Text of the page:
Petitioners appealed, and the Court of Appeals for the District of Columbia Circuit affirmed. 207 U.S.App.D.C. 372, 647 F.2d 197 (1981). As construed by the Court of Appeals, Exemption 6 permits the withholding of information only when two requirements have been met: first, the information must be contained in personnel, medical, or "similar" files, and second, the information must be of such a nature that its disclosure would constitute a clearly unwarranted invasion of personal privacy. Id., at 373, 647 F.2d, at 198. Petitioners argued that the first requirement was satisfied because the information sought by respondent was contained in "similar files." The Court of Appeals disagreed, holding that the phrase "similar files" applies only to those records which contain information " ' "of the same magnitude as highly personal or as intimate in nature—as that at stake in personnel and medical records." ' " Id., at 373-374, 647 F.2d, at 198-199 (quoting Simpson v. Vance, 208 U.S.App.D.C. 270, 273, 648 F.2d 10, 13 (1980), in turn quoting Board of Trade v. Commodity Futures Trading Comm'n, 200 U.S.App.D.C. 339, 345, 627 F.2d 392, 398 (1980)). Because it found the citizenship status of Behzadnia and Yazdi to be less intimate than information normally contained in personnel and medical files, the Court of Appeals held that it was not contained in "similar files." Therefore, the Court of Appeals reasoned, there was no need to consider whether disclosure of the information would constitute a clearly unwarranted invasion of personal privacy; having failed to meet the first requirement of Exemption 6, the information had to be disclosed under the mandate of the FOIA. We granted certiorari, 454 U.S. 1030, 102 S.Ct. 565, 70 L.Ed.2d 473 (1981), to review the Court of Appeals' construction of the "similar files" language, and we now reverse.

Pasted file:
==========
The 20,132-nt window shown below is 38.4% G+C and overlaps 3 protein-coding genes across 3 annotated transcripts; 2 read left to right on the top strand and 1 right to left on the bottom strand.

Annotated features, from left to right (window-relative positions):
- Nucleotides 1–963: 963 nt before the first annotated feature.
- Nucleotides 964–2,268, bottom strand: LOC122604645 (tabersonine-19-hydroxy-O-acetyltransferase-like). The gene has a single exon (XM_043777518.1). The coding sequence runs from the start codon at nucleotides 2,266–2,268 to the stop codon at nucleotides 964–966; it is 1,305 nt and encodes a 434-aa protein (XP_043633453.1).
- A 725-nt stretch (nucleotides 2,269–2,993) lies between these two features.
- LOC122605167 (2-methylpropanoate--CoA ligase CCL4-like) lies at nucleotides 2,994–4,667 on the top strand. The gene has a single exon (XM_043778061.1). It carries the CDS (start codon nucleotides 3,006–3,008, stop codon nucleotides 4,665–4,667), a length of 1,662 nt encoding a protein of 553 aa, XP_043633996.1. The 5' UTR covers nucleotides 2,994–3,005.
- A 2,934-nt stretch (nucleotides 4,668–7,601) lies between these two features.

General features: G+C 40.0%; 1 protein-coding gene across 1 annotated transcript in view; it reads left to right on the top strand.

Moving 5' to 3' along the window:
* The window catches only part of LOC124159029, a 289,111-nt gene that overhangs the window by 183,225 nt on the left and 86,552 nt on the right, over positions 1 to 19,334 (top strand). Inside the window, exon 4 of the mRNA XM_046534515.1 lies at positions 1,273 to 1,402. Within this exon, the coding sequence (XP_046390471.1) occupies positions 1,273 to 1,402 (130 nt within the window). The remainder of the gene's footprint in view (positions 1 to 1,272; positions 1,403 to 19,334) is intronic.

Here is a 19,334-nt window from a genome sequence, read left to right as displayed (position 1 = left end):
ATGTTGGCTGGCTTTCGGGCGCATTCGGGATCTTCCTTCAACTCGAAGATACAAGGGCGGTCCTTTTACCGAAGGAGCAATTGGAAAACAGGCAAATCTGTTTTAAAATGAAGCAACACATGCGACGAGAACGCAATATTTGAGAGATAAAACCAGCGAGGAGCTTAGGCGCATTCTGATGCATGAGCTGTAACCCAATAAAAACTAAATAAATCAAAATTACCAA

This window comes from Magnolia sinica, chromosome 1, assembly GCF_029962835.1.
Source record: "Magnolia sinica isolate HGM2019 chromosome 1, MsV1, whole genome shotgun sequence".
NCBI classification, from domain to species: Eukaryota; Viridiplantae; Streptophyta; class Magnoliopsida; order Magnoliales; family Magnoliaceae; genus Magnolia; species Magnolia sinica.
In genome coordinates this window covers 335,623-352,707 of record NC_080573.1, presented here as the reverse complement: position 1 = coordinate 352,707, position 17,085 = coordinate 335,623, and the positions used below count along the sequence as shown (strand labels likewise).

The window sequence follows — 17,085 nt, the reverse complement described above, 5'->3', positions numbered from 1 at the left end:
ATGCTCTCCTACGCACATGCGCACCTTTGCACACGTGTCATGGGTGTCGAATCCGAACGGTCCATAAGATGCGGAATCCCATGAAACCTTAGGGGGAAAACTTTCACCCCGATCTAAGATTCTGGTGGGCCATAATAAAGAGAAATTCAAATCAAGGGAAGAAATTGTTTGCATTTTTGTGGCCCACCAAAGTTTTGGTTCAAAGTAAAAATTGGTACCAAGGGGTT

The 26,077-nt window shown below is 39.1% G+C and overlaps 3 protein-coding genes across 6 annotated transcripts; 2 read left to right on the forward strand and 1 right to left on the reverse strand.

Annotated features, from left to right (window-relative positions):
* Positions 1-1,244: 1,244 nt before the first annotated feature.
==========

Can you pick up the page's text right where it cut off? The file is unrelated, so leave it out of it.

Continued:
The language of Exemption 6 sheds little light on what Congress meant by "similar files." Fortunately, the legislative history is somewhat more illuminating. The House and Senate Reports, although not defining the phrase "similar files," suggest that Congress' primary purpose in enacting Exemption 6 was to protect individuals from the injury and embarrassment that can result from the unnecessary disclosure of personal information. After referring to the "great quantities of [Federal Government] files containing intimate details about millions of citizens," the House Report explains that the exemption is "general" in nature and seeks to protect individuals: